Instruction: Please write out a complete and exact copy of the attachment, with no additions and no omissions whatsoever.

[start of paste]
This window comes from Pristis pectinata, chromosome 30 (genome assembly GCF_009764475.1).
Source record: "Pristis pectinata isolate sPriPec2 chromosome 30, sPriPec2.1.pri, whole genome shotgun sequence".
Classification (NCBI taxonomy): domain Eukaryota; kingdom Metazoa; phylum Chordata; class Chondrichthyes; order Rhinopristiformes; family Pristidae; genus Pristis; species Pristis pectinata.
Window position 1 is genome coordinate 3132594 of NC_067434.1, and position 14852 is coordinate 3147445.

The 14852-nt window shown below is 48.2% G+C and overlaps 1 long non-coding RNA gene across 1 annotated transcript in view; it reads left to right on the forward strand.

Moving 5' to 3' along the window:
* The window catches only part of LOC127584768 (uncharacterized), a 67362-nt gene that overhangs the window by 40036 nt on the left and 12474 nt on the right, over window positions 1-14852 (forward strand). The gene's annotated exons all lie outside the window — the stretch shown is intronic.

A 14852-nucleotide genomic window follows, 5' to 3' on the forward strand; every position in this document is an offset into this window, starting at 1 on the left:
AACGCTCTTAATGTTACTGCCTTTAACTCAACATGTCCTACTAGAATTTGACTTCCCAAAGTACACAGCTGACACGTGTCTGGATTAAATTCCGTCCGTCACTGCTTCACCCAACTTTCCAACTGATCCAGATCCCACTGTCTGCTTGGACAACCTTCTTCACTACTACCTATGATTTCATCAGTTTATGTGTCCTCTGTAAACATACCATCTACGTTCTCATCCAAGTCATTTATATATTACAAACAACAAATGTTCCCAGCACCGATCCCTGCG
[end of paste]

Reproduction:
This window comes from Pristis pectinata, chromosome 30 (genome assembly GCF_009764475.1).
Source record: "Pristis pectinata isolate sPriPec2 chromosome 30, sPriPec2.1.pri, whole genome shotgun sequence".
Classification (NCBI taxonomy): domain Eukaryota; kingdom Metazoa; phylum Chordata; class Chondrichthyes; order Rhinopristiformes; family Pristidae; genus Pristis; species Pristis pectinata.
Window position 1 is genome coordinate 3132594 of NC_067434.1, and position 14852 is coordinate 3147445.

The 14852-nt window shown below is 48.2% G+C and overlaps 1 long non-coding RNA gene across 1 annotated transcript in view; it reads left to right on the forward strand.

Moving 5' to 3' along the window:
* The window catches only part of LOC127584768 (uncharacterized), a 67362-nt gene that overhangs the window by 40036 nt on the left and 12474 nt on the right, over window positions 1-14852 (forward strand). The gene's annotated exons all lie outside the window — the stretch shown is intronic.

A 14852-nucleotide genomic window follows, 5' to 3' on the forward strand; every position in this document is an offset into this window, starting at 1 on the left:
AACGCTCTTAATGTTACTGCCTTTAACTCAACATGTCCTACTAGAATTTGACTTCCCAAAGTACACAGCTGACACGTGTCTGGATTAAATTCCGTCCGTCACTGCTTCACCCAACTTTCCAACTGATCCAGATCCCACTGTCTGCTTGGACAACCTTCTTCACTACTACCTATGATTTCATCAGTTTATGTGTCCTCTGTAAACATACCATCTACGTTCTCATCCAAGTCATTTATATATTACAAACAACAAATGTTCCCAGCACCGATCCCTGCG